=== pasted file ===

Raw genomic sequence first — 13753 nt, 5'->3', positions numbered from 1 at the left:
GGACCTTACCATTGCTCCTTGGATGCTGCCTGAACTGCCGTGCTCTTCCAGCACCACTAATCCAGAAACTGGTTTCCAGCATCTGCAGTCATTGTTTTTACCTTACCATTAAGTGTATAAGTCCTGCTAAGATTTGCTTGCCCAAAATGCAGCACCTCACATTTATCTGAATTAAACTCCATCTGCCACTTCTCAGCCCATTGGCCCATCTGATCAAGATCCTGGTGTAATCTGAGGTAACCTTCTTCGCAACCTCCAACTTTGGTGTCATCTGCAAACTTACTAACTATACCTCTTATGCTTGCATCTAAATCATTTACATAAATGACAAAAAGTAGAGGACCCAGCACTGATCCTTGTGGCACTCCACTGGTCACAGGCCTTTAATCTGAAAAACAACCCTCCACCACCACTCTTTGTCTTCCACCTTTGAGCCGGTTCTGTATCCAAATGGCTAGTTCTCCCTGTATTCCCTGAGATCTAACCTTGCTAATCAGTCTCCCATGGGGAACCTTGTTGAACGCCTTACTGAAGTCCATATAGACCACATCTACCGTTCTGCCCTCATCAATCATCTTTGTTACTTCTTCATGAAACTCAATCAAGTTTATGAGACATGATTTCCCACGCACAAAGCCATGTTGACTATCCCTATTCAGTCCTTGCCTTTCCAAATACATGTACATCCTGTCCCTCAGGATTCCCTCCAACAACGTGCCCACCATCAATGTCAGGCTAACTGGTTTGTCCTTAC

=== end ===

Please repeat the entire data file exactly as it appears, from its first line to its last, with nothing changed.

Raw genomic sequence first — 13753 nt, 5'->3', positions numbered from 1 at the left:
GGACCTTACCATTGCTCCTTGGATGCTGCCTGAACTGCCGTGCTCTTCCAGCACCACTAATCCAGAAACTGGTTTCCAGCATCTGCAGTCATTGTTTTTACCTTACCATTAAGTGTATAAGTCCTGCTAAGATTTGCTTGCCCAAAATGCAGCACCTCACATTTATCTGAATTAAACTCCATCTGCCACTTCTCAGCCCATTGGCCCATCTGATCAAGATCCTGGTGTAATCTGAGGTAACCTTCTTCGCAACCTCCAACTTTGGTGTCATCTGCAAACTTACTAACTATACCTCTTATGCTTGCATCTAAATCATTTACATAAATGACAAAAAGTAGAGGACCCAGCACTGATCCTTGTGGCACTCCACTGGTCACAGGCCTTTAATCTGAAAAACAACCCTCCACCACCACTCTTTGTCTTCCACCTTTGAGCCGGTTCTGTATCCAAATGGCTAGTTCTCCCTGTATTCCCTGAGATCTAACCTTGCTAATCAGTCTCCCATGGGGAACCTTGTTGAACGCCTTACTGAAGTCCATATAGACCACATCTACCGTTCTGCCCTCATCAATCATCTTTGTTACTTCTTCATGAAACTCAATCAAGTTTATGAGACATGATTTCCCACGCACAAAGCCATGTTGACTATCCCTATTCAGTCCTTGCCTTTCCAAATACATGTACATCCTGTCCCTCAGGATTCCCTCCAACAACGTGCCCACCATCAATGTCAGGCTAACTGGTTTGTCCTTAC